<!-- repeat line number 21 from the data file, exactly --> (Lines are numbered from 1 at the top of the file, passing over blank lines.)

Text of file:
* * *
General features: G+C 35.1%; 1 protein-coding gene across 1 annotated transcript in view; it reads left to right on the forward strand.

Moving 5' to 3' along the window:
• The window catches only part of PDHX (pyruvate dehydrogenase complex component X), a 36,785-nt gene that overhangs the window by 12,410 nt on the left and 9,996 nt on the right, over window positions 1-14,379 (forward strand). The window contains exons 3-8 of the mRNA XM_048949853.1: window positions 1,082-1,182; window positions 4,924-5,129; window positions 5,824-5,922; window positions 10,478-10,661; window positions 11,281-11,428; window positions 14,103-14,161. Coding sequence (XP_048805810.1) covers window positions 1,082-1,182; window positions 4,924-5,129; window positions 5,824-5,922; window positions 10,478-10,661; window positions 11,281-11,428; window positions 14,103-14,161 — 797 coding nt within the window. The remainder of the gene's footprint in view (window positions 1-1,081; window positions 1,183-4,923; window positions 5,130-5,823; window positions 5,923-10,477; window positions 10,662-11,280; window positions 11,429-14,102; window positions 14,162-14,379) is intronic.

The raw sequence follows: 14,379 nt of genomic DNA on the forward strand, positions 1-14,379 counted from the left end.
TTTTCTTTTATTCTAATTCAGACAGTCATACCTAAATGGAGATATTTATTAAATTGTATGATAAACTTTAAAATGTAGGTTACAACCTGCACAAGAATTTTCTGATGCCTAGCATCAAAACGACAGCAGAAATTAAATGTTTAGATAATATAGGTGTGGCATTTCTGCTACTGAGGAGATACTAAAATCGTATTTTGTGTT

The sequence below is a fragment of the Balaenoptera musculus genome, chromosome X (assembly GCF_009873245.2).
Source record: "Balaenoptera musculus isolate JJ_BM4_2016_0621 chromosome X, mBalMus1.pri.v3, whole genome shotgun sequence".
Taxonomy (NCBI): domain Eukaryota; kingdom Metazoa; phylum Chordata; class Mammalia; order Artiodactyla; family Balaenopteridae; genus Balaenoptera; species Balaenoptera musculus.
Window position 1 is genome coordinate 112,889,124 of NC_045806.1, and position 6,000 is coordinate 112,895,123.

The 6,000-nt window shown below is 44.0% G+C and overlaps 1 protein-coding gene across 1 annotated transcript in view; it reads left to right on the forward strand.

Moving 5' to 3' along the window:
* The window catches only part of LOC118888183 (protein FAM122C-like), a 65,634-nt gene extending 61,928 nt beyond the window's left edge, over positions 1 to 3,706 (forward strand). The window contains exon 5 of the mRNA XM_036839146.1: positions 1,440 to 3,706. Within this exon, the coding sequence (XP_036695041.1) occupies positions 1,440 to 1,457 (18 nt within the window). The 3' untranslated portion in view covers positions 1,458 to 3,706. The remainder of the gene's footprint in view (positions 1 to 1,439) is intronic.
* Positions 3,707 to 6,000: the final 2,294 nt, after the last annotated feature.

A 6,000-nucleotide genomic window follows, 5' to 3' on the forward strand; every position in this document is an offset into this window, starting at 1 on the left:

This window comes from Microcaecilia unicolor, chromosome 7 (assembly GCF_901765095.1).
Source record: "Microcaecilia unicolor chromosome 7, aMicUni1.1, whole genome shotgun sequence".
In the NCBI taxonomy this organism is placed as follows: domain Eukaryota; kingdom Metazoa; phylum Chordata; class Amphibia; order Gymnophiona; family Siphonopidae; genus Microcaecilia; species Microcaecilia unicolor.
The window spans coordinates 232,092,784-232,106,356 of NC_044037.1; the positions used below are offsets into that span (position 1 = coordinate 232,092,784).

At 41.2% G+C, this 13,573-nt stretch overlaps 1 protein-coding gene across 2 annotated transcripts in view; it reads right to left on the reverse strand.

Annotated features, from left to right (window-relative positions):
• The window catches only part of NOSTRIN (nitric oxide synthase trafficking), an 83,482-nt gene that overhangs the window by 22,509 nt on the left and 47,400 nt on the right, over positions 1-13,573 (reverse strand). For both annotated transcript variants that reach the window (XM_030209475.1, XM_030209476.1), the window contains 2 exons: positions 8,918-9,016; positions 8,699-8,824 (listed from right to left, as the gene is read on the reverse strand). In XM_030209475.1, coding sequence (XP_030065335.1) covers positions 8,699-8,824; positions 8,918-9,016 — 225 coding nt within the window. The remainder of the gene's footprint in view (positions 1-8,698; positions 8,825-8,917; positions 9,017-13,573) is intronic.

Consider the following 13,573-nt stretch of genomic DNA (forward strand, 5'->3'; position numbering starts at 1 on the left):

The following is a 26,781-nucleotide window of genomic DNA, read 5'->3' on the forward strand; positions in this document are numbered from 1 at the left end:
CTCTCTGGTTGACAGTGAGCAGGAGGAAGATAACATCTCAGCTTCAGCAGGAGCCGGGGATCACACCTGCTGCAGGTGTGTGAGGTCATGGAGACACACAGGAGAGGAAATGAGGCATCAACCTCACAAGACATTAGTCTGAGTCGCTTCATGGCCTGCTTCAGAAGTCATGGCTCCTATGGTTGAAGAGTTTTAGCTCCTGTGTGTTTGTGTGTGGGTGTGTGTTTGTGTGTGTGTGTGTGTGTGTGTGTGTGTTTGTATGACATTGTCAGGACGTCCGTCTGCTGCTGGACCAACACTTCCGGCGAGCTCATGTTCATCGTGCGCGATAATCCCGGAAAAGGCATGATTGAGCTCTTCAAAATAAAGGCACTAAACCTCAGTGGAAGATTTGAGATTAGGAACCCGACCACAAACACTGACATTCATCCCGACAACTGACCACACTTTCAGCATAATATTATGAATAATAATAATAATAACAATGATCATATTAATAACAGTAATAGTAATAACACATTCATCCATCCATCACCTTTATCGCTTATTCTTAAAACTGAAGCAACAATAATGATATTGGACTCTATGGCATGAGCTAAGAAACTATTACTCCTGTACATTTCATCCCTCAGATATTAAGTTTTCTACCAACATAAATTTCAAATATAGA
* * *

• The window catches only part of NOSTRIN (nitric oxide synthase trafficking), an 83,482-nt gene that overhangs the window by 22,509 nt on the left and 47,400 nt on the right, over positions 1-13,573 (reverse strand). For both annotated transcript variants that reach the window (XM_030209475.1, XM_030209476.1), the window contains 2 exons: positions 8,918-9,016; positions 8,699-8,824 (listed from right to left, as the gene is read on the reverse strand). In XM_030209475.1, coding sequence (XP_030065335.1) covers positions 8,699-8,824; positions 8,918-9,016 — 225 coding nt within the window. The remainder of the gene's footprint in view (positions 1-8,698; positions 8,825-8,917; positions 9,017-13,573) is intronic.